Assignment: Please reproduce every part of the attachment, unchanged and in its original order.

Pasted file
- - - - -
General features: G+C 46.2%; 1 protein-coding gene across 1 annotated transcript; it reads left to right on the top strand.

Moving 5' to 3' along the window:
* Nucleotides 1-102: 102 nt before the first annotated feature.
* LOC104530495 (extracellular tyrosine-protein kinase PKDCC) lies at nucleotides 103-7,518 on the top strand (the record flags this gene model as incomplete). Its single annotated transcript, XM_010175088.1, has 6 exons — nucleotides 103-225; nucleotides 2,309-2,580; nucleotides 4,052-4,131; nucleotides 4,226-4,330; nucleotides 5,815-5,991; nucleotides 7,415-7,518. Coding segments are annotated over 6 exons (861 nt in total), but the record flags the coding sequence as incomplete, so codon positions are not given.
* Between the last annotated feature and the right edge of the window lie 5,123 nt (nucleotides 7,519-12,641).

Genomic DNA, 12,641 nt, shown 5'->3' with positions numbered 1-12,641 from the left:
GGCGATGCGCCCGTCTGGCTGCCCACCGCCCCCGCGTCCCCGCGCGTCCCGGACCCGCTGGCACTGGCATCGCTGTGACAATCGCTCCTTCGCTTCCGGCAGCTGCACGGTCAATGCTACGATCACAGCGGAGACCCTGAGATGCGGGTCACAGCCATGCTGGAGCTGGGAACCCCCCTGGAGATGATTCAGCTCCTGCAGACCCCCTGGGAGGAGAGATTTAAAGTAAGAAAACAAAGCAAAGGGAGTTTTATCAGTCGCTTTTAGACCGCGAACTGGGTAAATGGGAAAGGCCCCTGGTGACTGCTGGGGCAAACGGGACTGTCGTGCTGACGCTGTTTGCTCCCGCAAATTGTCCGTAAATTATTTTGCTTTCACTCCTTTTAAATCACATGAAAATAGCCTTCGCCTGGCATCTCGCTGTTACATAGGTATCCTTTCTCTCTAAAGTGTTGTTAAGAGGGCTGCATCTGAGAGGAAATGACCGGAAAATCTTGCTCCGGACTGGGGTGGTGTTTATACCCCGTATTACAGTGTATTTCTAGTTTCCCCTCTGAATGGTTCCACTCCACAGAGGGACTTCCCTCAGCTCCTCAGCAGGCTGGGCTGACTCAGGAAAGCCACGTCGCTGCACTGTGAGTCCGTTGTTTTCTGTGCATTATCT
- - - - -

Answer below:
General features: G+C 46.2%; 1 protein-coding gene across 1 annotated transcript; it reads left to right on the top strand.

Moving 5' to 3' along the window:
* Nucleotides 1-102: 102 nt before the first annotated feature.
* LOC104530495 (extracellular tyrosine-protein kinase PKDCC) lies at nucleotides 103-7,518 on the top strand (the record flags this gene model as incomplete). Its single annotated transcript, XM_010175088.1, has 6 exons — nucleotides 103-225; nucleotides 2,309-2,580; nucleotides 4,052-4,131; nucleotides 4,226-4,330; nucleotides 5,815-5,991; nucleotides 7,415-7,518. Coding segments are annotated over 6 exons (861 nt in total), but the record flags the coding sequence as incomplete, so codon positions are not given.
* Between the last annotated feature and the right edge of the window lie 5,123 nt (nucleotides 7,519-12,641).

Genomic DNA, 12,641 nt, shown 5'->3' with positions numbered 1-12,641 from the left:
GGCGATGCGCCCGTCTGGCTGCCCACCGCCCCCGCGTCCCCGCGCGTCCCGGACCCGCTGGCACTGGCATCGCTGTGACAATCGCTCCTTCGCTTCCGGCAGCTGCACGGTCAATGCTACGATCACAGCGGAGACCCTGAGATGCGGGTCACAGCCATGCTGGAGCTGGGAACCCCCCTGGAGATGATTCAGCTCCTGCAGACCCCCTGGGAGGAGAGATTTAAAGTAAGAAAACAAAGCAAAGGGAGTTTTATCAGTCGCTTTTAGACCGCGAACTGGGTAAATGGGAAAGGCCCCTGGTGACTGCTGGGGCAAACGGGACTGTCGTGCTGACGCTGTTTGCTCCCGCAAATTGTCCGTAAATTATTTTGCTTTCACTCCTTTTAAATCACATGAAAATAGCCTTCGCCTGGCATCTCGCTGTTACATAGGTATCCTTTCTCTCTAAAGTGTTGTTAAGAGGGCTGCATCTGAGAGGAAATGACCGGAAAATCTTGCTCCGGACTGGGGTGGTGTTTATACCCCGTATTACAGTGTATTTCTAGTTTCCCCTCTGAATGGTTCCACTCCACAGAGGGACTTCCCTCAGCTCCTCAGCAGGCTGGGCTGACTCAGGAAAGCCACGTCGCTGCACTGTGAGTCCGTTGTTTTCTGTGCATTATCT